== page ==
posted by Thom Holwerda on Fri 29th Jun 2007 13:12 UTC
IconRecently, Serenity Systems released the second first release candidate of eComStation 2.0, the successor to IBM's os/2. Mensys, the online distributor of eComStation and other os/2-related products, was so kind as to provide OSNews with a review copy of this release candidate, and since my experience with os/2 and eCS is not much more than a few failed attempts at installing Warp 4, I was eager to try it out. Read on for a short history of os/2 and eCS and a review of the release candidate.


Many of you will at least know os/2 as the operating system jointly developed by IBM and Microsoft. The two companies started their cooperation in 1985 with the Join Development Agreement, and the first version of os/2 was the first result of this agreement. The name of the operating system is derived from the new computer IBM was shipping, the ps/2 (personal system/2); I actually have an old ps/2 somewhere in the attic at my parents' house.

The first version of os/2, released in April 1987, was a text-mode only operating system, lacking the graphical user interface ('Presentation Manager') due to time constraints. Despite this missing feature (and others that were missing as well), os/2 still meant a fundamental departure from the DOS era. It had many features DOS did not have, such as:

  • pre-emptive multitasking
  • multithreading
  • IPC features such as shared memory, pipes, queues and semaphores
  • virtual memory support (swapping), theoretically up to 1GB virtual memory
  • fully protected operation
  • dynamic linking libraries (.dll)
  • support for 16MB of physical memory
  • Interestingly, os/2 1.0 also supported running DOS programs. However, you could only run one DOS application at a time, due to a number of hardware constraints. The DOS program had to run in 'real' mode, an operating mode for x86 processors in which software had direct access to BIOS routines and peripheral hardware; multitasking and memory protection are not supported, and there is a limit of 1MB of usable memory. Since os/2 ran in protected mode, switching between real and protected mode was needed. The DOS program could not run in the background; it had to run fullscreen. Your os/2 applications kept running in the background, though.

    The Presentation Manager graphical user interface, missing from os/2 1.0, was introduced with the release of os/2 1.1 in November 1988. As with the rest of os/2 at that time, it was jointly developed by IBM and Microsoft, and you can surely see the resemblence between PM and the Program Manager later found in Windows 3.x.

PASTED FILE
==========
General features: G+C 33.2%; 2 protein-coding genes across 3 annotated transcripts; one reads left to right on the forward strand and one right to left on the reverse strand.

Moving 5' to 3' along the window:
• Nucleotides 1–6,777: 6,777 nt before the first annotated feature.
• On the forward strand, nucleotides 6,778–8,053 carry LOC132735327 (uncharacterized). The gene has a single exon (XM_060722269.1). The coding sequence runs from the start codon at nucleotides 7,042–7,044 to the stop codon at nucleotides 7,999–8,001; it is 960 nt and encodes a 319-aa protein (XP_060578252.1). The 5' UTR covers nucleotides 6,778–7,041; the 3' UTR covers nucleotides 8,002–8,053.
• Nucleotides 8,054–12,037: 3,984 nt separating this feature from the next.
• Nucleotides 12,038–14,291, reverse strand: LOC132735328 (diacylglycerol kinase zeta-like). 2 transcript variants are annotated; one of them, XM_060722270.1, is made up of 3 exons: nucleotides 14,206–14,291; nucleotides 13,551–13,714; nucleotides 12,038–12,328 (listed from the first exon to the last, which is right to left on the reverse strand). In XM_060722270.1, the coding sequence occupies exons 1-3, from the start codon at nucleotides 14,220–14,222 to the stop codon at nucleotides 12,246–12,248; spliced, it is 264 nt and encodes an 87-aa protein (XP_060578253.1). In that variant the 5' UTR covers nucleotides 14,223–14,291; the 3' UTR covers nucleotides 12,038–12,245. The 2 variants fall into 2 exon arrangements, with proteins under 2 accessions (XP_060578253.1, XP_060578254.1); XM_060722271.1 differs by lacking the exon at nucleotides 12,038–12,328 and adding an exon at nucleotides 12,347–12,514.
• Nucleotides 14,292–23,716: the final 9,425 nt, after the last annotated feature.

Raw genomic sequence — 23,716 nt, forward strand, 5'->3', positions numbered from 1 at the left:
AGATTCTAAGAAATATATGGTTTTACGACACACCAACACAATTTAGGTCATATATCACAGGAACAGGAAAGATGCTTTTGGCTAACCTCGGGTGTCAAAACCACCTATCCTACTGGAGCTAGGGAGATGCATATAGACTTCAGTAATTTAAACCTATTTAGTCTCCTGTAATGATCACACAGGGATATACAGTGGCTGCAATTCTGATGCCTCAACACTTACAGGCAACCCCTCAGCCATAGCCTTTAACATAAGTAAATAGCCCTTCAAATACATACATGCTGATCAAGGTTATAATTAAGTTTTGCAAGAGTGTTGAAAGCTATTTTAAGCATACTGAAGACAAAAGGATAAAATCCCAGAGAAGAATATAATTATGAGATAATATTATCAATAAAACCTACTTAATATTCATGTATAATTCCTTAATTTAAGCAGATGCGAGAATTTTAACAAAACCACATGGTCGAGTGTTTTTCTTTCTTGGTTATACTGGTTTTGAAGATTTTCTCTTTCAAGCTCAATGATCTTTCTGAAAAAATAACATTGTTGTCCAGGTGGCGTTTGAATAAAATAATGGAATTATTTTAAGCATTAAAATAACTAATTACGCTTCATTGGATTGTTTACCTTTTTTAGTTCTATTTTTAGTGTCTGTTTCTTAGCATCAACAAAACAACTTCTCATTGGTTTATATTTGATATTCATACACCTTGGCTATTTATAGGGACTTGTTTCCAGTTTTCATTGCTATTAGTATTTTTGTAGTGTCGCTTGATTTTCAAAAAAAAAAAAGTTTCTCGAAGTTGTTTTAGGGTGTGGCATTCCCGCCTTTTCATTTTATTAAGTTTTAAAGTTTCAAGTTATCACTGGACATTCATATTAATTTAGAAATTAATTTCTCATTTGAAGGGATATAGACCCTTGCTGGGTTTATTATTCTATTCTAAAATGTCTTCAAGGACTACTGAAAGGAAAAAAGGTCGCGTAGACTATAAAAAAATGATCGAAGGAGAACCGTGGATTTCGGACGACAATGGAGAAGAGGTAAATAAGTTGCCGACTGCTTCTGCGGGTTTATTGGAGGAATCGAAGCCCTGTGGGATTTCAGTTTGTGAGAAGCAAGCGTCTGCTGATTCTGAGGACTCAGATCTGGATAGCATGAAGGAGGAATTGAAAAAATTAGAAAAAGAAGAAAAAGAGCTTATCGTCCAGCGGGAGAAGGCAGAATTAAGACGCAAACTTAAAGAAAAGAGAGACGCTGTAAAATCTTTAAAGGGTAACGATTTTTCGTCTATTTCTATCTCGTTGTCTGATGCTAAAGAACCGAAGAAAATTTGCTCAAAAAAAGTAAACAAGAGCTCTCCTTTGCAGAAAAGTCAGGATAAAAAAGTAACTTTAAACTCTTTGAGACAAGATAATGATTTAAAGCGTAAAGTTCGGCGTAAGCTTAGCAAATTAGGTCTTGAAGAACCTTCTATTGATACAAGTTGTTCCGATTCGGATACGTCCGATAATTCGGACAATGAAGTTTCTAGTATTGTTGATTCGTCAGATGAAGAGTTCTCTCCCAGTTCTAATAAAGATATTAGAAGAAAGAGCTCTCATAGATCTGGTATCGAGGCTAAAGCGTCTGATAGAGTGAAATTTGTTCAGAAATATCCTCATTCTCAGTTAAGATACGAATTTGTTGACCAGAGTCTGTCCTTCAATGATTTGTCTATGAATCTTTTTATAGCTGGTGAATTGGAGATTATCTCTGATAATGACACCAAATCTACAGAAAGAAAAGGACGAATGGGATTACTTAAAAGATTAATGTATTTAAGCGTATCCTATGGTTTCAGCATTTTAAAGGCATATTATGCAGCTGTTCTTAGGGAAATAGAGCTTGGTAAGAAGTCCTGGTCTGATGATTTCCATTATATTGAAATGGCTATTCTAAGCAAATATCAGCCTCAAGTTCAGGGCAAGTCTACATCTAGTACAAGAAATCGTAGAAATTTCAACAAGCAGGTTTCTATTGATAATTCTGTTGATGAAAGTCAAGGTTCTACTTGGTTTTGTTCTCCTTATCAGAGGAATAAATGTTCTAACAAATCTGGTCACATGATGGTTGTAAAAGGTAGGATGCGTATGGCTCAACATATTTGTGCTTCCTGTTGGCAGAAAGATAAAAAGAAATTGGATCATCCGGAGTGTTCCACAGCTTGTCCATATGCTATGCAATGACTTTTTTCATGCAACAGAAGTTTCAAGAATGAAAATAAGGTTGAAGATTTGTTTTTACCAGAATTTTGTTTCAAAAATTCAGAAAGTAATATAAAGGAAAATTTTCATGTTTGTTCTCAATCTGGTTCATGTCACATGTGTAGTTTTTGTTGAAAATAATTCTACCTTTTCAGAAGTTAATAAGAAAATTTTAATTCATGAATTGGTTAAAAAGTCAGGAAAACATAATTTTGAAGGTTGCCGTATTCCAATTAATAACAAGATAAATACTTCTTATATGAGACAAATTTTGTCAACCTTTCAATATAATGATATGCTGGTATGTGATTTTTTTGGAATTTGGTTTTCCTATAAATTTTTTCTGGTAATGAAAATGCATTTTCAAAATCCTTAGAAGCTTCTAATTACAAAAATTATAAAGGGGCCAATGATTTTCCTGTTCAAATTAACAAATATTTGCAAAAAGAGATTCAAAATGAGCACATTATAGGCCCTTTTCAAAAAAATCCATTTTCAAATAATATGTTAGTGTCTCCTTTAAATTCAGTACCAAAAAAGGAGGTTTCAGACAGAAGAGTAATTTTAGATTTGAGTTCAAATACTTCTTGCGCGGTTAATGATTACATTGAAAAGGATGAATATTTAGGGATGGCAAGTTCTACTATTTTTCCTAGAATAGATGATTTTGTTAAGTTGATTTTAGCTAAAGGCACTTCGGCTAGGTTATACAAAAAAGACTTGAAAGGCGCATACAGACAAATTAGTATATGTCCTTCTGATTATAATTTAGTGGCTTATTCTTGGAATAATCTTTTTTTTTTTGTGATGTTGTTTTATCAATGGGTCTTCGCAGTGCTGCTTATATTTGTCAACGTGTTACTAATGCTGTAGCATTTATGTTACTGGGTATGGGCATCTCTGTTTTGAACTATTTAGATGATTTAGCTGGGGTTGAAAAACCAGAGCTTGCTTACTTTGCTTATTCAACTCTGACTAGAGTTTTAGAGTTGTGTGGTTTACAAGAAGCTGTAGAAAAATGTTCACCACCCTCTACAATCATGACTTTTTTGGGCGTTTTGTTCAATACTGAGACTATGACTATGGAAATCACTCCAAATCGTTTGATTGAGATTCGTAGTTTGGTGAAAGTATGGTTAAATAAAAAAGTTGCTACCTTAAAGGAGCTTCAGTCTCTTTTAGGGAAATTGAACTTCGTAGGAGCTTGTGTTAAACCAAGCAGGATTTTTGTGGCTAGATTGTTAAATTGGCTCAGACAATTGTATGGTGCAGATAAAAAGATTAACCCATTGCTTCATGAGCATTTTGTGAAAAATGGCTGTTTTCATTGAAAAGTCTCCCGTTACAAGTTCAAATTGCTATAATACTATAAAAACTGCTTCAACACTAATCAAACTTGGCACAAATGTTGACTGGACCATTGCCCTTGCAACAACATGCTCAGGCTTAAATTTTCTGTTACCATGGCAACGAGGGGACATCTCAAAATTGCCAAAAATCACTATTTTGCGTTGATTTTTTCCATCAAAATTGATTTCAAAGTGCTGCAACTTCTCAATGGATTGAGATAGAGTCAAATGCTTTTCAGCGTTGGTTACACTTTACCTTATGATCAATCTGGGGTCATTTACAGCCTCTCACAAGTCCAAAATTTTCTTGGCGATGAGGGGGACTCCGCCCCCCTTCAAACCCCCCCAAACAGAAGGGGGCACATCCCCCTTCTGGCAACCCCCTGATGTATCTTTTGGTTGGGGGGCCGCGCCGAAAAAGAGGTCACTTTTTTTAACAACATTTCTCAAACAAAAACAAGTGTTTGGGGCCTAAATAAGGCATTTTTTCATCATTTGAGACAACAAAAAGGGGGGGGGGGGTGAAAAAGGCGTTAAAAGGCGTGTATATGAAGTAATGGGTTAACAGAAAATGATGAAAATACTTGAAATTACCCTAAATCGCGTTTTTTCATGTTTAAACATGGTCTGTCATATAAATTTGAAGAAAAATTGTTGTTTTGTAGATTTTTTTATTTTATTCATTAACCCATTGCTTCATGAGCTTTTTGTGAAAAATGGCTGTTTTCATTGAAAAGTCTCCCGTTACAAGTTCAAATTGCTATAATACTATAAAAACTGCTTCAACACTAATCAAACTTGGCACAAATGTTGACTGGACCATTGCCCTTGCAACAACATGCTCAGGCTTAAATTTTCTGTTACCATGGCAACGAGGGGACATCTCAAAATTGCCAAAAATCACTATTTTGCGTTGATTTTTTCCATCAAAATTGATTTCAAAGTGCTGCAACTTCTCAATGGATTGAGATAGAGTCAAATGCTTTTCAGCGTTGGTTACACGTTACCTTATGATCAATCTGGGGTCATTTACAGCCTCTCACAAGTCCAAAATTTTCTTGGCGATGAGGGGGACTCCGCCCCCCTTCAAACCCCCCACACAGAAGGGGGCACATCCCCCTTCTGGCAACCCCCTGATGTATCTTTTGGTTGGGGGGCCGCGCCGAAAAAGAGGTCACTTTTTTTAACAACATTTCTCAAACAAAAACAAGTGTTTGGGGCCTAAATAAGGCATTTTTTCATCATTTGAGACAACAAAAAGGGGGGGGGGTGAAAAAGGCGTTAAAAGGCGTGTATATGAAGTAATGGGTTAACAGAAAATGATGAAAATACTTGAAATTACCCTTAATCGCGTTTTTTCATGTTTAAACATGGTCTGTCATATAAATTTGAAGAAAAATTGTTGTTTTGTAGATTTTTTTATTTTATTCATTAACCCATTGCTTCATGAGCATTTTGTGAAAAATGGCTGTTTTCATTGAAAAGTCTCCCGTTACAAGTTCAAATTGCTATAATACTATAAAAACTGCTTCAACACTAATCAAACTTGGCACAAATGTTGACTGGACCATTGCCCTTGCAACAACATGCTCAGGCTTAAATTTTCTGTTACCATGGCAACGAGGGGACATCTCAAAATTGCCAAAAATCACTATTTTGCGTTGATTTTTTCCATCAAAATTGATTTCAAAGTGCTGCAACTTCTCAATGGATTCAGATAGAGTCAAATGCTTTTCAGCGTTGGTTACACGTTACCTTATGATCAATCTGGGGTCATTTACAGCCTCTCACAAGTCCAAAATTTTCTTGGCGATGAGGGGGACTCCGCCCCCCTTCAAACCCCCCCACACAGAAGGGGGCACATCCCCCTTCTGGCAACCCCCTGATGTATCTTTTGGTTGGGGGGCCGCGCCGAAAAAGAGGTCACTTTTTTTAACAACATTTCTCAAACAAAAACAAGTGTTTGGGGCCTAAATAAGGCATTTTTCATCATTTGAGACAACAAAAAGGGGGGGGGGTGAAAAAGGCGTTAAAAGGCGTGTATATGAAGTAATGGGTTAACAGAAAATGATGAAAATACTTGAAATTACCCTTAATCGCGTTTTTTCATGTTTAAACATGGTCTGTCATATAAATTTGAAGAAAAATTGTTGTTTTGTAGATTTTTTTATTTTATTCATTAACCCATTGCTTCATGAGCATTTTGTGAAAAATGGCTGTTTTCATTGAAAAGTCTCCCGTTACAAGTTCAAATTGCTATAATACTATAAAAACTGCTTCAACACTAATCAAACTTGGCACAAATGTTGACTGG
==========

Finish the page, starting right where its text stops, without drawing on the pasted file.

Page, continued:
In the early 1990s, the collaboration between Microsoft and IBM started to crack. Microsoft scored a tremendous hit with Windows 3.0, which came bundled with many new computers, while os/2 was an expensive stand-alone package. In addition, os/2's hardware support was limited; for instance, only a few IBM printers were supported, no HP, no Epson, nothing. Windows' hardware support was much better during that time, and that certainly contributed to its popularity. The popularity of Windows made Microsoft shift its focus away from os/2 and IBM to its Windows platform. Wikipedia gives a detailed overview of the reasons why the two companies parted ways.

    Because of the drawbacks in os/2 during that time, Microsoft hired Dave Cutler to start working on a version of Windows, a version that would be more portable and more future proof. This version would be Windows NT, and early versions of Windows NT contained specific bits and pieces of os/2 code, such as support for os/2's HPFS filesystem, running os/2 1.x text-mode applications, and, most notably, the os/2 LAN Manager. Up until Windows 2000, NT had an os/2 subsystem for running os/2 text-based applications.

    IBM continued to develop os/2 by itself, which resulted in os/2 2.0 in 1992. os/2 2.0 Was a 16/32bit hybrid operating system, and it supported running multiple instances of DOS and Windows 3.x, thanks mostly to the virtual 8086 mode of the 386 processor. Windows 3.x applications could be run 'seamlessly' (as if they were os/2 applications), or on a either fullscreen or 'windowed' Windows 3.x desktop. os/2 2.0 Also saw the introduction of a new graphical user interface: the Workplace Shell, an object-oriented desktop shell.

    1994 Saw the release of os/2 3.0, which retained its codename 'Warp'. Warp 3 improved upon os/2 2.x in many ways; the printer/display driver models were improved, and in general, Warp 3 had a much larger driver pool than its predecessors. On top of that, multimedia support was improved. Visually, Warp 3 received an overhaul, with new icons and more pleasing colour schemes. On the network front, Warp 3 had better support for the internet, while also coming with a basic office suite, IBM Works.

    In 1996, IBM released the last major release of os/2, known as os/2 Warp 4. This release added support for Java as well as speech recognition. IBM continued to feed os/2 users with point releases, and the last official IBM release was os/2 Warp 4.52, in December, 2001 (OSNews was a little late to the game). Official support for os/2 by IBM ended 31st December, 2005.

    However, that was not the end for os/2. IBM allowed Serenity Systems to continue development of os/2; this version became known as eComStation (eCS for short). Its first release was on 29th September, 2000. Serenity Systems works together with IBM and several other 3rd parties to develop eCS. Even though some believe this situation is similar to that of Zeta and BeOS, this is absolutely not the case. eComStation is fully authorised by IBM, and is completely, 100% legal.

    Table of contents
    1. "History"
    2. "Installation"
    3. "Experiencing eCS"
    4. "Experiencing Windows/DOS; Stability; Conclusion"
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